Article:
It’s always great to discover a CD from a comedian who has gimmick-free, self-deprecating humor, and I hope that Comedy Central Records signed him up for more down the line. Highly recommended.

Matt nails his TV debut on David Letterman.

Matt’s website and MySpace site

Listen to some clips on Amazon.

Video: “Driving Mr. Morrison

Video: “Drink and Drive-Thru

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Too Fat To Fish

Boats everywhere breathe a sigh of relief.

Boats everywhere breathe a sigh of relief.

Summer reading – uncomplicated, light fare, books you can doze off in the middle of and pick up again on the wrong page and nobody cares. Perfect time for most books about musicians and actors and comics, because with few exceptions you can blow through them in a sitting. Depends on how interesting the subject is. Also depends on how talented the ghostwriter or co-writer is. Artie Lange seemed to fit the bill, especially since the #1 bestseller from last Fall was now available in paperback. Too Fat To Fish is a decent read, breezy enough to enjoy and written conversationally so even his most challenged zealot can grasp the gist of it.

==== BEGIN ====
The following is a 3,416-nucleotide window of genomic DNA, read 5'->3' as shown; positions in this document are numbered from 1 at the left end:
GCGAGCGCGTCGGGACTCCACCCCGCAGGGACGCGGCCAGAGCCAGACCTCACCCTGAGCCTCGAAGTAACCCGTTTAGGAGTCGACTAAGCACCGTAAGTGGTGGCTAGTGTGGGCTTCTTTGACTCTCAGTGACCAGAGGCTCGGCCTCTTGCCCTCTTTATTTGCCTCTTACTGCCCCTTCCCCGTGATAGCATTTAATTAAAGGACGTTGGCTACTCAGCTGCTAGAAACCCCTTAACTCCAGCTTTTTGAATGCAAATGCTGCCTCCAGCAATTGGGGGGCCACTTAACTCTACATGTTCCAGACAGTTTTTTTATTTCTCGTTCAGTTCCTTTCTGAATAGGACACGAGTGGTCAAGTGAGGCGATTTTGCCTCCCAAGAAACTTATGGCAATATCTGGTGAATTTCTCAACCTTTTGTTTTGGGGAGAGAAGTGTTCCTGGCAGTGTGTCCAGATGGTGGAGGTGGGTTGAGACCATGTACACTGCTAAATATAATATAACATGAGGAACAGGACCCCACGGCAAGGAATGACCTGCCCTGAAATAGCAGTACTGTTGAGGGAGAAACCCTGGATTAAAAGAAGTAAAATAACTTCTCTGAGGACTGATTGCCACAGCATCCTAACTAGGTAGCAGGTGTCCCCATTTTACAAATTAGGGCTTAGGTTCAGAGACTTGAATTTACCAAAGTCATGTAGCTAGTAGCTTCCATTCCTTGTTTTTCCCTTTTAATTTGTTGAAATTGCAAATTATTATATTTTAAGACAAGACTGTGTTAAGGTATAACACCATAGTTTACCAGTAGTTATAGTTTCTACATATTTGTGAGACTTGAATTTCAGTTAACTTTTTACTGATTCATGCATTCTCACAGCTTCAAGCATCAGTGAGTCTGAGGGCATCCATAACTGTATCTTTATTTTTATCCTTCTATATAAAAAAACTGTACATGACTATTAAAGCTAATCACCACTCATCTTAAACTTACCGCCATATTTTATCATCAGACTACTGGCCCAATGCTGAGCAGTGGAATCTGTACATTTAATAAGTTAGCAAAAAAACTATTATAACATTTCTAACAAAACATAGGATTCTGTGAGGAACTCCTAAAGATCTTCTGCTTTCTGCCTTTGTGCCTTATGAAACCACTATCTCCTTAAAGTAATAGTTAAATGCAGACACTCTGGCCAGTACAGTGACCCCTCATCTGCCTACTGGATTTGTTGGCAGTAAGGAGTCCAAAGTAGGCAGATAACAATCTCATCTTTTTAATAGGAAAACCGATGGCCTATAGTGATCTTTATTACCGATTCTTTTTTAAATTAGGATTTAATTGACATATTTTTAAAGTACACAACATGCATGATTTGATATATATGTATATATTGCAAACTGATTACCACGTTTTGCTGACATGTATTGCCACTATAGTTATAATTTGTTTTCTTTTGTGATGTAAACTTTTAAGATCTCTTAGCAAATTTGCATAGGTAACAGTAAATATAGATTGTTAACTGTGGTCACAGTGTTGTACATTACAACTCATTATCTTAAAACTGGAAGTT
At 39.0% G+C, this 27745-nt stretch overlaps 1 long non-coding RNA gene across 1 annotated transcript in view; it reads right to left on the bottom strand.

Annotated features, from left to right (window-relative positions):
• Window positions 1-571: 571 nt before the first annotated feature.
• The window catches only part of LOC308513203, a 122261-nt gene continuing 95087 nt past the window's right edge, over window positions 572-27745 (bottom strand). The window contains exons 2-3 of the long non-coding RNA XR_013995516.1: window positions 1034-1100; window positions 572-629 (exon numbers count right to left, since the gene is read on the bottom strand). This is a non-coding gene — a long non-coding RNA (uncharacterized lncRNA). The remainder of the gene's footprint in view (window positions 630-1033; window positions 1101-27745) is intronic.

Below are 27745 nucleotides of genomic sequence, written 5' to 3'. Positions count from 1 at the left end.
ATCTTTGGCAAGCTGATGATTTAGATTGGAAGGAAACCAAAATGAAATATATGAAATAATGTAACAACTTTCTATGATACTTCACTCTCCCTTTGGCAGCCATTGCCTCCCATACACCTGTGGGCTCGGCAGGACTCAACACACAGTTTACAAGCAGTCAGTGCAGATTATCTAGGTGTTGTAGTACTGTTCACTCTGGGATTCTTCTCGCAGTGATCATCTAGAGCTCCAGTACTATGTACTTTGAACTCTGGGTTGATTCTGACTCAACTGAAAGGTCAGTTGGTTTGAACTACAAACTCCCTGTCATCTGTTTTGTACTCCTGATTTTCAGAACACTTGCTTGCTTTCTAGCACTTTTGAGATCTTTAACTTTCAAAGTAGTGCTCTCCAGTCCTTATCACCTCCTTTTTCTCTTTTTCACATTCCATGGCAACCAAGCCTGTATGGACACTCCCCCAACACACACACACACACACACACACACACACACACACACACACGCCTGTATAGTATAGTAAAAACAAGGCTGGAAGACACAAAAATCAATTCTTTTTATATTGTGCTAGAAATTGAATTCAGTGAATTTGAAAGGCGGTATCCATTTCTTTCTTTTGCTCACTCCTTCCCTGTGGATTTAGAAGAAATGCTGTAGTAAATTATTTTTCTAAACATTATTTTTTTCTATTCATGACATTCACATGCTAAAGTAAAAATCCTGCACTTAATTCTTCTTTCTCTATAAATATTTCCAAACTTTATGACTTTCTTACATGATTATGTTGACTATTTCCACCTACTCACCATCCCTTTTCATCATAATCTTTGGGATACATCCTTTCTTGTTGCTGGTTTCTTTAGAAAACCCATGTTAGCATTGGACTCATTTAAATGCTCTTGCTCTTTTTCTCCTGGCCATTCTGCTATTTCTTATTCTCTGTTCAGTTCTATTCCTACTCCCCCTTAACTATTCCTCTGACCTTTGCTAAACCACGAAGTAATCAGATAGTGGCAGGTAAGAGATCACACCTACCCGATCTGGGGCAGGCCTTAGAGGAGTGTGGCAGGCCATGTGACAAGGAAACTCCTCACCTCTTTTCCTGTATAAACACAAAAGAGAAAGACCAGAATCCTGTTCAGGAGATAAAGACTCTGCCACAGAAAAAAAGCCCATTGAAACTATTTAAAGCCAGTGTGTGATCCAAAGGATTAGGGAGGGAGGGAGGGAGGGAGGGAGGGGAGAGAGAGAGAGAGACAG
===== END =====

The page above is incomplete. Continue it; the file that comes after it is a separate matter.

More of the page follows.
I’m not a regular Howard Stern listener, but I’m familiar with a lot of Artie’s  other work and he can be a funny guy. He’s got the John Belushi schlub thing down pat when he wants to, and anyone who can make a film like Beer League is okay by me. The proof is out there – MAD TV, Dirty Work, It’s The Whisky Talkin’, even bit parts on shows like Rescue Me. Artie Lange has charisma, although often it’s train wreck charisma – but either way he’s not slipping off your radar once he’s on.